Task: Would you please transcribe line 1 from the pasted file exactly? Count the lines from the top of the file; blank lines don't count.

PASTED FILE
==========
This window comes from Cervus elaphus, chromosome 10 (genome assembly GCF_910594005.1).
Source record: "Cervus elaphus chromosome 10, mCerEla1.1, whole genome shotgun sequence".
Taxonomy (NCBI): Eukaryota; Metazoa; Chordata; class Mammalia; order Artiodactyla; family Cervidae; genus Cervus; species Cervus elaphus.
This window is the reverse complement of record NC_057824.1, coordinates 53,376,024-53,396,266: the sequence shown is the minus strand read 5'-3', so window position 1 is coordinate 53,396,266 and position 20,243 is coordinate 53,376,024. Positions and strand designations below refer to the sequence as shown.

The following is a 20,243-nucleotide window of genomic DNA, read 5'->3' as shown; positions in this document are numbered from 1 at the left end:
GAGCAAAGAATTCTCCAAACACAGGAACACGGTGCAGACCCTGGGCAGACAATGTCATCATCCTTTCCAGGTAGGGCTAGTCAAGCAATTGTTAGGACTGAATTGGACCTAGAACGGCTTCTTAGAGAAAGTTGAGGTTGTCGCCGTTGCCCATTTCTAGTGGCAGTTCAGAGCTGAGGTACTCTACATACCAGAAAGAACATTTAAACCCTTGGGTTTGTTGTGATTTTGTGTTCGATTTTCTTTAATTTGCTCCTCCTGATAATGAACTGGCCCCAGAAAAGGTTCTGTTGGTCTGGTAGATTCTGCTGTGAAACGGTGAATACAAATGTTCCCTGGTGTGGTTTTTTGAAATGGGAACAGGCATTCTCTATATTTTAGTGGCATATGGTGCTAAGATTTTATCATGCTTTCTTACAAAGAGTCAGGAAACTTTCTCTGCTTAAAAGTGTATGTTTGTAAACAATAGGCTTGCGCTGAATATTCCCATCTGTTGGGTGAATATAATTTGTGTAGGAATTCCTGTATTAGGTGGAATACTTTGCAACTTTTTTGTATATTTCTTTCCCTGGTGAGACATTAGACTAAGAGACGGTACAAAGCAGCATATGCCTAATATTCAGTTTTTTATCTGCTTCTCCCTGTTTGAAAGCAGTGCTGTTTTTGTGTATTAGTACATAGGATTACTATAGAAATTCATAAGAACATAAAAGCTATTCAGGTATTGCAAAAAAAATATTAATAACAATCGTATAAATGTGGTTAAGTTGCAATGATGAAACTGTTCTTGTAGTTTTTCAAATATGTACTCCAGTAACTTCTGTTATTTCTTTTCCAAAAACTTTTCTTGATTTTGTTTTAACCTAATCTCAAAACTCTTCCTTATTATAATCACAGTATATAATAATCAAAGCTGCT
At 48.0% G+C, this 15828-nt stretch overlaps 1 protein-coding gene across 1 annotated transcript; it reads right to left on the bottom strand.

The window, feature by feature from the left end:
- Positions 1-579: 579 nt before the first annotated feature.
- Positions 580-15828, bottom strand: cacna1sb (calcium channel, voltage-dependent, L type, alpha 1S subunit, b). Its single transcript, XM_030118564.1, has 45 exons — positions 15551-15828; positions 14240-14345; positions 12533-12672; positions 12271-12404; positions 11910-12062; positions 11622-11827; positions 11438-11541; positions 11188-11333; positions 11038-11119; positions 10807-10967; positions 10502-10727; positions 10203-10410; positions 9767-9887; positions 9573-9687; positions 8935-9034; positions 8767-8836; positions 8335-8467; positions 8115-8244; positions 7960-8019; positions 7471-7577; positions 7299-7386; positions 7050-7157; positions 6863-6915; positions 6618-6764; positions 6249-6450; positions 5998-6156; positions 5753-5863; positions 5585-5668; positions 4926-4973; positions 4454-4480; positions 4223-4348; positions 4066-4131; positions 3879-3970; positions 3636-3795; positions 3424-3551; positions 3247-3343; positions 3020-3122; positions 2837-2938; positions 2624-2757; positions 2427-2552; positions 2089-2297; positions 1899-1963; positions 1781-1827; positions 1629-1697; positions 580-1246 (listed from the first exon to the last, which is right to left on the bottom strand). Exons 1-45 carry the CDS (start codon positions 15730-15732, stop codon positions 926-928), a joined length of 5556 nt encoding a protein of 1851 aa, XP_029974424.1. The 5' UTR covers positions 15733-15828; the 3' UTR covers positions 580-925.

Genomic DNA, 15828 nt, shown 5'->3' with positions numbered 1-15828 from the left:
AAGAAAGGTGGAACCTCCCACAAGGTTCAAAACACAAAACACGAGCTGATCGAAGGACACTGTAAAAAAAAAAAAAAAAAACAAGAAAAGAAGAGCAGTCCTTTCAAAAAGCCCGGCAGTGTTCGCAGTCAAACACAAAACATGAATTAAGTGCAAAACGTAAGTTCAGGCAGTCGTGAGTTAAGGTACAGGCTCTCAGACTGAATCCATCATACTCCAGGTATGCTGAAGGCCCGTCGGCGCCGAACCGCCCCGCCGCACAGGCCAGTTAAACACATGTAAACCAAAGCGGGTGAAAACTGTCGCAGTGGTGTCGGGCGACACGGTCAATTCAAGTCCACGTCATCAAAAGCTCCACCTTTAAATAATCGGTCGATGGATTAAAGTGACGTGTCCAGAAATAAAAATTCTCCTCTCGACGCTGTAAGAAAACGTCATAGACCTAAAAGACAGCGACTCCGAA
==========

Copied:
This window comes from Cervus elaphus, chromosome 10 (genome assembly GCF_910594005.1).